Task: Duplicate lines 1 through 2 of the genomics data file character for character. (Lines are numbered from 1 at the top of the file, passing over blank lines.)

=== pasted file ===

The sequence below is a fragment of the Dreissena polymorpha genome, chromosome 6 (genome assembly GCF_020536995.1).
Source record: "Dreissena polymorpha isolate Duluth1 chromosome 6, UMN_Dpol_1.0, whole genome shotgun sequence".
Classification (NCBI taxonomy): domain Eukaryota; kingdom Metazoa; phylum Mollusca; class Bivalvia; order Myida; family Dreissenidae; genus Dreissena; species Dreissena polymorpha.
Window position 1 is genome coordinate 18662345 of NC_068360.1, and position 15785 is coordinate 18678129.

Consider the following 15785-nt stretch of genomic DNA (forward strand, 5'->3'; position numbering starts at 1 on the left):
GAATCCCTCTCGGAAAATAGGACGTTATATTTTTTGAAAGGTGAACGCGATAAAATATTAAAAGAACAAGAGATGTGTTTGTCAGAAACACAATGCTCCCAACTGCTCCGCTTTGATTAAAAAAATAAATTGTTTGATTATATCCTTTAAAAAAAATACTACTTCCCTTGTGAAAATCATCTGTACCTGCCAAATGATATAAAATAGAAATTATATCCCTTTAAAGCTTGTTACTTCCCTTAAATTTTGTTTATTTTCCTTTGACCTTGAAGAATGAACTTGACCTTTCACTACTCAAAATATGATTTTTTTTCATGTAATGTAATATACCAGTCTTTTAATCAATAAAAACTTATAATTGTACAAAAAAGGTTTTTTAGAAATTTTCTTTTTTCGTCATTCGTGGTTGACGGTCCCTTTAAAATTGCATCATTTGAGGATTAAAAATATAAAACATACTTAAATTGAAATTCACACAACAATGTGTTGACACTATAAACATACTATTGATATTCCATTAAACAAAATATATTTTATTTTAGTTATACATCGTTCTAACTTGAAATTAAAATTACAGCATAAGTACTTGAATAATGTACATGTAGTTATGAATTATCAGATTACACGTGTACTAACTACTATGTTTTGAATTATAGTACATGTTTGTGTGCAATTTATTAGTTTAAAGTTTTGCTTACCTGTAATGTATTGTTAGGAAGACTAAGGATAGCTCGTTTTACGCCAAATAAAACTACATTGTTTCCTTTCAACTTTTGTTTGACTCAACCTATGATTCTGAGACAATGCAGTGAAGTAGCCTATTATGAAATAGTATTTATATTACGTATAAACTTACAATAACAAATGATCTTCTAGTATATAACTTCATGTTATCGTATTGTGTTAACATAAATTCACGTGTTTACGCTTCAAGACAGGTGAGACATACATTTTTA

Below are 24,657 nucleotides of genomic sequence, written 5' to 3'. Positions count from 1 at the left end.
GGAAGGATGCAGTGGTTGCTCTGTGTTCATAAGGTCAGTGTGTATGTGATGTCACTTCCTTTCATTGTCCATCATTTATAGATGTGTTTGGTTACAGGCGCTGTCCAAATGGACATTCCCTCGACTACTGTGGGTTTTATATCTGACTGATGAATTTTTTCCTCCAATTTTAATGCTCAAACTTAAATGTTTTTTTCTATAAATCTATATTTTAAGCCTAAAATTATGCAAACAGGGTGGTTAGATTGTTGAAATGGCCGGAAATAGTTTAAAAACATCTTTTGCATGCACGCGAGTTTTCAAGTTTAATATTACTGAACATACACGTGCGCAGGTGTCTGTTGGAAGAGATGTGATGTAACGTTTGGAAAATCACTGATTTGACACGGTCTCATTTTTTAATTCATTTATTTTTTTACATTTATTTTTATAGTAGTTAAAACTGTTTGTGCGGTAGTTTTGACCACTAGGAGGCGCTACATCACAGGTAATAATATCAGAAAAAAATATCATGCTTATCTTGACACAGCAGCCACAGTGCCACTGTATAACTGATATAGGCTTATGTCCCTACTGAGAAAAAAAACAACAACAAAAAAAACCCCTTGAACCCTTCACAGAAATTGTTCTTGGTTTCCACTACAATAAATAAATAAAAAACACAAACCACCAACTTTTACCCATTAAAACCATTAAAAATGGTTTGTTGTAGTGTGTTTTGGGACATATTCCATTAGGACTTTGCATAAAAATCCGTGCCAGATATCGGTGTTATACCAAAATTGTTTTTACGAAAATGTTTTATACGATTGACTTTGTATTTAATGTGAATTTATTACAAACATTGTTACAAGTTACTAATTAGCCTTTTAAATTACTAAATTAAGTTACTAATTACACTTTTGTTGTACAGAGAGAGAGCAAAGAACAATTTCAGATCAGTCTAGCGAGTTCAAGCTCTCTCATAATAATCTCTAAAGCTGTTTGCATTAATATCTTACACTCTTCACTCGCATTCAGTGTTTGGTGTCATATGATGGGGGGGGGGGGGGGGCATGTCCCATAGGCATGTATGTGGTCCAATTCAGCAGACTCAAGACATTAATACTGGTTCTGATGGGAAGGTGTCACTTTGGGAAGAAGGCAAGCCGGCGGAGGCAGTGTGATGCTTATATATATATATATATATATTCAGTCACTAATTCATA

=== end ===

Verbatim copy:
The sequence below is a fragment of the Dreissena polymorpha genome, chromosome 6 (genome assembly GCF_020536995.1).
Source record: "Dreissena polymorpha isolate Duluth1 chromosome 6, UMN_Dpol_1.0, whole genome shotgun sequence".